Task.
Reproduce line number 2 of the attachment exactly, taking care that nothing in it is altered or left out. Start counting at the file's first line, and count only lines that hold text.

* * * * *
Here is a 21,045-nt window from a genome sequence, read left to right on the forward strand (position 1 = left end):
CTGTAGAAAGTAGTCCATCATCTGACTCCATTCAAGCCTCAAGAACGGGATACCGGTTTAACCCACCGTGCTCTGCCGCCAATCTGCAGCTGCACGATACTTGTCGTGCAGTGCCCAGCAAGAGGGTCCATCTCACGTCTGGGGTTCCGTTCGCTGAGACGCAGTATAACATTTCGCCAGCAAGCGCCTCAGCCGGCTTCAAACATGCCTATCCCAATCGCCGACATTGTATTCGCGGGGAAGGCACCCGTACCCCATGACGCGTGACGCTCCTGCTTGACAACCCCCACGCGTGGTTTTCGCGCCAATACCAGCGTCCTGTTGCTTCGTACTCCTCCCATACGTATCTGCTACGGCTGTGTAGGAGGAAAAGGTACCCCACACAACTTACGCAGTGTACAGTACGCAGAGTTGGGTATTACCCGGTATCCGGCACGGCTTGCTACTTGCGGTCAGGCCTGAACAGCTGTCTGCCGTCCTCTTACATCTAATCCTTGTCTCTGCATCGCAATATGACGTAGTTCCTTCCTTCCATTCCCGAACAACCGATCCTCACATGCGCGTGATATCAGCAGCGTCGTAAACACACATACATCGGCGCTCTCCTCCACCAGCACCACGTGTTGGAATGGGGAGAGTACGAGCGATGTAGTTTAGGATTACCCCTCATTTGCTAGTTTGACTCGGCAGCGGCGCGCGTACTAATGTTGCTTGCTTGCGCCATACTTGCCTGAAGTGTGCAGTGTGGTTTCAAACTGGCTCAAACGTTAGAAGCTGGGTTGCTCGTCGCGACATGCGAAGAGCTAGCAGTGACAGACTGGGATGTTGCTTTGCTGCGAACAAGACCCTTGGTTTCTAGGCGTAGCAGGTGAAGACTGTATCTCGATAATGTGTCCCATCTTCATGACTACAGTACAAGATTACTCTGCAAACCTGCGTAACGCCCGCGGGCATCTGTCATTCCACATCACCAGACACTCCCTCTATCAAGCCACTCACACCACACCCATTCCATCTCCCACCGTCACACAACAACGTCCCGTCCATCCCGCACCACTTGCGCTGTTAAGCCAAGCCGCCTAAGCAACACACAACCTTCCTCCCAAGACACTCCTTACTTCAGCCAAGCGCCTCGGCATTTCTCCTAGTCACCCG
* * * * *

CTGTAGAAAGTAGTCCATCATCTGACTCCATTCAAGCCTCAAGAACGGGATACCGGTTTAACCCACCGTGCTCTGCCGCCAATCTGCAGCTGCACGATACTTGTCGTGCAGTGCCCAGCAAGAGGGTCCATCTCACGTCTGGGGTTCCGTTCGCTGAGACGCAGTATAACATTTCGCCAGCAAGCGCCTCAGCCGGCTTCAAACATGCCTATCCCAATCGCCGACATTGTATTCGCGGGGAAGGCACCCGTACCCCATGACGCGTGACGCTCCTGCTTGACAACCCCCACGCGTGGTTTTCGCGCCAATACCAGCGTCCTGTTGCTTCGTACTCCTCCCATACGTATCTGCTACGGCTGTGTAGGAGGAAAAGGTACCCCACACAACTTACGCAGTGTACAGTACGCAGAGTTGGGTATTACCCGGTATCCGGCACGGCTTGCTACTTGCGGTCAGGCCTGAACAGCTGTCTGCCGTCCTCTTACATCTAATCCTTGTCTCTGCATCGCAATATGACGTAGTTCCTTCCTTCCATTCCCGAACAACCGATCCTCACATGCGCGTGATATCAGCAGCGTCGTAAACACACATACATCGGCGCTCTCCTCCACCAGCACCACGTGTTGGAATGGGGAGAGTACGAGCGATGTAGTTTAGGATTACCCCTCATTTGCTAGTTTGACTCGGCAGCGGCGCGCGTACTAATGTTGCTTGCTTGCGCCATACTTGCCTGAAGTGTGCAGTGTGGTTTCAAACTGGCTCAAACGTTAGAAGCTGGGTTGCTCGTCGCGACATGCGAAGAGCTAGCAGTGACAGACTGGGATGTTGCTTTGCTGCGAACAAGACCCTTGGTTTCTAGGCGTAGCAGGTGAAGACTGTATCTCGATAATGTGTCCCATCTTCATGACTACAGTACAAGATTACTCTGCAAACCTGCGTAACGCCCGCGGGCATCTGTCATTCCACATCACCAGACACTCCCTCTATCAAGCCACTCACACCACACCCATTCCATCTCCCACCGTCACACAACAACGTCCCGTCCATCCCGCACCACTTGCGCTGTTAAGCCAAGCCGCCTAAGCAACACACAACCTTCCTCCCAAGACACTCCTTACTTCAGCCAAGCGCCTCGGCATTTCTCCTAGTCACCCG